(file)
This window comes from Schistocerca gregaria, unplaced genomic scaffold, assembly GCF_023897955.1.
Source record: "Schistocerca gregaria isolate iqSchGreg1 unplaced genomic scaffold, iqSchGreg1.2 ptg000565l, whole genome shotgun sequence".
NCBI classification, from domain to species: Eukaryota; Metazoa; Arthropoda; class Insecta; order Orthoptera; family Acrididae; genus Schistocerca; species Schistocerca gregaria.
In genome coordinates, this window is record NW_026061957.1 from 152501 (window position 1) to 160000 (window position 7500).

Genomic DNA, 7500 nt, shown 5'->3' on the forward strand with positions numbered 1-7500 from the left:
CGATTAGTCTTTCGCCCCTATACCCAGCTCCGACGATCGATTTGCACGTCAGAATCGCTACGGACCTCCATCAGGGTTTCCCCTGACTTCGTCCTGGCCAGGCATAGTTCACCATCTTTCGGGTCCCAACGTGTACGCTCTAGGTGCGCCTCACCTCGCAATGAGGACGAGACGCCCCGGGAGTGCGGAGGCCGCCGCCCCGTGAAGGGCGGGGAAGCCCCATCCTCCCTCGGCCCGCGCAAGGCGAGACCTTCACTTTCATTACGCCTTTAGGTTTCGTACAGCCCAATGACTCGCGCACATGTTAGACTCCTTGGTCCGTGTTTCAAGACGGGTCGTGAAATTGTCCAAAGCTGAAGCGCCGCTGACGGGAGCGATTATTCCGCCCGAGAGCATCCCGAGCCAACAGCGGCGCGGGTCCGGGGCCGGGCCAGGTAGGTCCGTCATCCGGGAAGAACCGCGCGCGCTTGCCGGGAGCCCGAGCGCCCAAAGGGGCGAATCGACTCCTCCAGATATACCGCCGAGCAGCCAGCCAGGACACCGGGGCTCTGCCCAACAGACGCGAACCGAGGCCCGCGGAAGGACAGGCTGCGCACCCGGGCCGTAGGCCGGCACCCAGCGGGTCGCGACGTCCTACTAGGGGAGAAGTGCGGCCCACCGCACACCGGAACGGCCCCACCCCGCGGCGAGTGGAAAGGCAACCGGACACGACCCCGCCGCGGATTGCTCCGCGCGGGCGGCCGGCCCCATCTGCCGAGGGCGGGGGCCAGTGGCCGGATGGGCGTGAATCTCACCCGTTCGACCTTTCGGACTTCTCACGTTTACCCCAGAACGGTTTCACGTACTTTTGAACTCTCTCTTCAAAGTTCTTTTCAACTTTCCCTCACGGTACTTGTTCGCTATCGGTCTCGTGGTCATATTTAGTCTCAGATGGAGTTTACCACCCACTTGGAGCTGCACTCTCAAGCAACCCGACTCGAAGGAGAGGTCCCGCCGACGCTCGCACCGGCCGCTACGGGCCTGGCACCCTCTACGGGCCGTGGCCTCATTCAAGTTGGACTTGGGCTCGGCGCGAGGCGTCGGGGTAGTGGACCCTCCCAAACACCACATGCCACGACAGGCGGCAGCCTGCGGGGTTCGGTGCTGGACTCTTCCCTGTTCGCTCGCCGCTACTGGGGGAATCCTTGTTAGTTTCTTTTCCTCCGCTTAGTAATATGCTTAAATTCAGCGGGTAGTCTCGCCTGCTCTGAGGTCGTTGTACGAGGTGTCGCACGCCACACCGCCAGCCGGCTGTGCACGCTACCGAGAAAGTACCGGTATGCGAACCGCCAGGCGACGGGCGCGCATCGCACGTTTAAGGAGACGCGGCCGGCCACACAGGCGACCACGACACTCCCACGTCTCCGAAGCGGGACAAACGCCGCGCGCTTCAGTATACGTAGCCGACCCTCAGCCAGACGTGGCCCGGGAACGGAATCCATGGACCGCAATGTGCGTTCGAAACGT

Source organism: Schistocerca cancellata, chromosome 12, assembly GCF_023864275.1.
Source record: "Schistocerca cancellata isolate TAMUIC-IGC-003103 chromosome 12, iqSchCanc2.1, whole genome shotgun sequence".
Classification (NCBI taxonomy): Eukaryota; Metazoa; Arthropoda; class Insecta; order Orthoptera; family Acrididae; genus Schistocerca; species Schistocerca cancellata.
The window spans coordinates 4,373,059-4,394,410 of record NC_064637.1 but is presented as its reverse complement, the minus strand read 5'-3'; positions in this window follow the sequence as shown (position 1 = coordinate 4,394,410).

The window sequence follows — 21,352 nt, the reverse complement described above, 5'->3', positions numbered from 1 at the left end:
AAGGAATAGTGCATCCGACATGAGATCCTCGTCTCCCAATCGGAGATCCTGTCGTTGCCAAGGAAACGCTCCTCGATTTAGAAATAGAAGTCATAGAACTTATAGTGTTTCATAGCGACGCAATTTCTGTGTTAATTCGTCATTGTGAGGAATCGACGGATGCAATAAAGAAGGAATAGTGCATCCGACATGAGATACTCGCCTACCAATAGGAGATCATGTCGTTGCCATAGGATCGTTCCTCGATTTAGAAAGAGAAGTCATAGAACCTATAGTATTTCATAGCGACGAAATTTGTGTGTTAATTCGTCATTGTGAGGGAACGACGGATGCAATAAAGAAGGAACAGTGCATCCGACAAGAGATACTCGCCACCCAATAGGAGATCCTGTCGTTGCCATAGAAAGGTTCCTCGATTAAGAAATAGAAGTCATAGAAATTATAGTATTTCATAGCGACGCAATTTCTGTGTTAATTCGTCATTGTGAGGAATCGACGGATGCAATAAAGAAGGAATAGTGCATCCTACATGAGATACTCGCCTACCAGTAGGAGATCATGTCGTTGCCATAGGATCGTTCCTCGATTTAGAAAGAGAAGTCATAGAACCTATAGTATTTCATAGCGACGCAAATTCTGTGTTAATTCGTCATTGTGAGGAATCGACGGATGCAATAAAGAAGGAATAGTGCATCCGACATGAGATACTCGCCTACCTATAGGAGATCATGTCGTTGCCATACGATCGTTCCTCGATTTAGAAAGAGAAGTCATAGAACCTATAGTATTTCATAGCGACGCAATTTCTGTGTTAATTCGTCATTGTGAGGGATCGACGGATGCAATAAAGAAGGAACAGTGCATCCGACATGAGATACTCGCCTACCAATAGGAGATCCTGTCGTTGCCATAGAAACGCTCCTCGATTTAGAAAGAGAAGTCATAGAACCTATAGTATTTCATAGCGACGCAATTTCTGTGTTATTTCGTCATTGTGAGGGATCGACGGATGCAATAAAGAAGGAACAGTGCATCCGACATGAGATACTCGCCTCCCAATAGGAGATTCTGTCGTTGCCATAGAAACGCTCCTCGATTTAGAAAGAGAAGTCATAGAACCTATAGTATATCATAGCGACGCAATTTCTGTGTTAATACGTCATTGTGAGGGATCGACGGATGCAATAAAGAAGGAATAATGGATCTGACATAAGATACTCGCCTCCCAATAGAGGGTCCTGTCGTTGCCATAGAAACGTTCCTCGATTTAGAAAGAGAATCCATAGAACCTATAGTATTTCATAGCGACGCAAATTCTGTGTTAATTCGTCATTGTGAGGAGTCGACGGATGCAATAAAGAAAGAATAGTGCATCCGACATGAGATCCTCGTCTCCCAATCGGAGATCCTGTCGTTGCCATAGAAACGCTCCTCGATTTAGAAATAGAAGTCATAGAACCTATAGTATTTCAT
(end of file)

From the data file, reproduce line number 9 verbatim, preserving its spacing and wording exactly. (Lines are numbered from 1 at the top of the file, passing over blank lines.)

Classification (NCBI taxonomy): Eukaryota; Metazoa; Arthropoda; class Insecta; order Orthoptera; family Acrididae; genus Schistocerca; species Schistocerca cancellata.